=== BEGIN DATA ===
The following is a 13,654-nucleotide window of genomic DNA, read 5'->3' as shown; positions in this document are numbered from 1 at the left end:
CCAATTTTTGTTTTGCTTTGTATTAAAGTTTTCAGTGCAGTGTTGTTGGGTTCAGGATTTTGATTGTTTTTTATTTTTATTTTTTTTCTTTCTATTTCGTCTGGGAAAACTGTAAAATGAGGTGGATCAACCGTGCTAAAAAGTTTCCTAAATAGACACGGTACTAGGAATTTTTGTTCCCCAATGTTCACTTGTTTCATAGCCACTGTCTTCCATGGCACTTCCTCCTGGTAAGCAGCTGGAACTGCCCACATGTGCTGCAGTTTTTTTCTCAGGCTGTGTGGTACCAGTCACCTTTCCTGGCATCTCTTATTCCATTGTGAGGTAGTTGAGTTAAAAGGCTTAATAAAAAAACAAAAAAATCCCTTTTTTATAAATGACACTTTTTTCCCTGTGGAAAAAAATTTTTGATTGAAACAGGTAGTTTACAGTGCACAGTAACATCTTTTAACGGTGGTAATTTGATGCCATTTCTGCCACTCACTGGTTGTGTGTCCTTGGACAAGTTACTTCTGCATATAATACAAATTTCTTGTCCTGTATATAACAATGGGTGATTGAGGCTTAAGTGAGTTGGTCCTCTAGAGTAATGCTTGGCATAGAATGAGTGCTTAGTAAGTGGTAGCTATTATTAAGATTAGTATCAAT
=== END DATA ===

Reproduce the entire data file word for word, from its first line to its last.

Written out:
The following is a 13,654-nucleotide window of genomic DNA, read 5'->3' as shown; positions in this document are numbered from 1 at the left end:
CCAATTTTTGTTTTGCTTTGTATTAAAGTTTTCAGTGCAGTGTTGTTGGGTTCAGGATTTTGATTGTTTTTTATTTTTATTTTTTTTCTTTCTATTTCGTCTGGGAAAACTGTAAAATGAGGTGGATCAACCGTGCTAAAAAGTTTCCTAAATAGACACGGTACTAGGAATTTTTGTTCCCCAATGTTCACTTGTTTCATAGCCACTGTCTTCCATGGCACTTCCTCCTGGTAAGCAGCTGGAACTGCCCACATGTGCTGCAGTTTTTTTCTCAGGCTGTGTGGTACCAGTCACCTTTCCTGGCATCTCTTATTCCATTGTGAGGTAGTTGAGTTAAAAGGCTTAATAAAAAAACAAAAAAATCCCTTTTTTATAAATGACACTTTTTTCCCTGTGGAAAAAAATTTTTGATTGAAACAGGTAGTTTACAGTGCACAGTAACATCTTTTAACGGTGGTAATTTGATGCCATTTCTGCCACTCACTGGTTGTGTGTCCTTGGACAAGTTACTTCTGCATATAATACAAATTTCTTGTCCTGTATATAACAATGGGTGATTGAGGCTTAAGTGAGTTGGTCCTCTAGAGTAATGCTTGGCATAGAATGAGTGCTTAGTAAGTGGTAGCTATTATTAAGATTAGTATCAAT